By Tim Baffoe–

(CBS) Note: Kris Bryant didn’t actually write the following letter. I have to make that disclaimer because they let stupid people on the Internet.

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Dearest Mother,

I write you from Des Moines, Iowa, having arrived yesterday at the behest of masters Epstein and Hoyer. This is a French outpost inhabited even in this day still by the most vile of native savages — the squatters in Rod Beck’s trailer. And insurance company representatives. It’s more than a day’s ride from Chicago, but I am sure that I feel I have been banished to a certain purgatory forgotten by all of America save for Panda Express.

The barrenness of my current environs leaves me with scarcely anything but my thoughts. I find myself wondering if I have disappointed you and Father. Be assured that I have tried to make you and everyone back home at the mission in Las Vegas feel worthy to call me kin and comrade, but I find myself at an emotional crossroads of sorts.

My superiors tell me that they appreciate all my work, that the future is bright, yet I have been left behind, castigated for some reason that has Master Boras quite vexed. He tells me some injustice has been done to me, that the game I love has betrayed me. “A bad day for baseball,” says the Union I’m not a part of.

This is not why I don the uniform each day, Mother. I did not ask for this, and it troubles me. To be a pawn in some greater battle over the perils of forced unjust servitude, debated to and fro between middle-aged sports columnists and arithmeticians hell-bent on measuring the game the way the traveling wagoneer might measure your skull and tell your fortune at the fair. To be cast out down Interstate 80 not because I am inferior but because I was born into a situation that allows elder, more powerful men who wield pens, not bats, to send me at will to risk life and limb on the fields of Iowa — oh, Mother, never were more frightening yarns round a desert fire some years ago spun.

Word around the camp says the people back home and abroad are polarized about an issue with little ol’ me at its center. This gives me pause as it is those very common people for whom I toil and wish to make proud. I know in the deepest regions of my soul I will. To be honest, a fit of the giggles fills me from time to time as well. For as sure as the cock crows, I aim to leave this place in a mere few weeks. Such a to-do over my service time across state lines merits not some greater philosophical debate better suited for the podiums of the great academies. I am a mere man tasked with a job, one in which I shall contribute my best efforts for the sake of a cause that history will prove greater than myself.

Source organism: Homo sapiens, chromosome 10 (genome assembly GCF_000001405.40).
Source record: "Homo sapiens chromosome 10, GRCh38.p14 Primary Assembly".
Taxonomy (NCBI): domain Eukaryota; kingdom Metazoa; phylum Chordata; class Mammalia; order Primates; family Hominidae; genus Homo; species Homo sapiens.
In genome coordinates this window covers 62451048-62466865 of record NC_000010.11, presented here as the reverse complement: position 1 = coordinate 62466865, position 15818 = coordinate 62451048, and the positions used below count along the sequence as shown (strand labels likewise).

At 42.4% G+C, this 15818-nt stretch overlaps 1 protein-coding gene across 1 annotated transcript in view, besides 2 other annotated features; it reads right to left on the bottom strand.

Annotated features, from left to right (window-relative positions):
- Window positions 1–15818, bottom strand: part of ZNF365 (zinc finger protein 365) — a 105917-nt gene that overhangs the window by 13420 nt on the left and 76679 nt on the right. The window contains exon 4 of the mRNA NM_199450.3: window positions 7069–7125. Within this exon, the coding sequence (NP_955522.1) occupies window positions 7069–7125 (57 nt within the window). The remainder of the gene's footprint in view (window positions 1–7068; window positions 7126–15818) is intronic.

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And yet I realized that I am truly blessed. I know there are boys in every town in the great country of ours who lie awake nights craving the privilege I have to fight to one day end over a century’s worth of history’s greatest scourge. All I ask is to wear the blue uniform proudly and ply my skills wherefore a manager general directs. If that is to be amid the cornfields glistening each morn with fresh blood, sweat, tears and Sudafed from a meth lab explosion, I say that I can only emerge a purer soul at each dusk until my superiors see fit to place me in a more prominent theatre.

Lest your head be full of worry, Mother, I promise you I am getting along. Javier Baez was dispatched here as well, and we sustain one another with words of encouragement, knowing full well we both will be in the big city in due time. We have taken to amusing ourselves by batting from the left-handed plate side or using our bats upside down against these green pitchers. Poor things are learning hard lessons here but fair ones at that.

And it is not all what one should expect the post-apocalypse to look like here in Iowa. There is talk of the first pitch of an upcoming game being thrown by a prominent local political mistress known for castrating hogs and fashioning boots from bread bags. Could you imaging such a thing? Surely I shall accumulate more tales of wonder and whimsy that I will be too eager to share with you when we meet in Chicago. My breath bated until then.

Please give my love to the little ones. To that rascal of a dog I hate, too.

Yours most faithful,

Kristopher Aloisius Bryant

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Follow Tim on Twitter @TimBaffoe.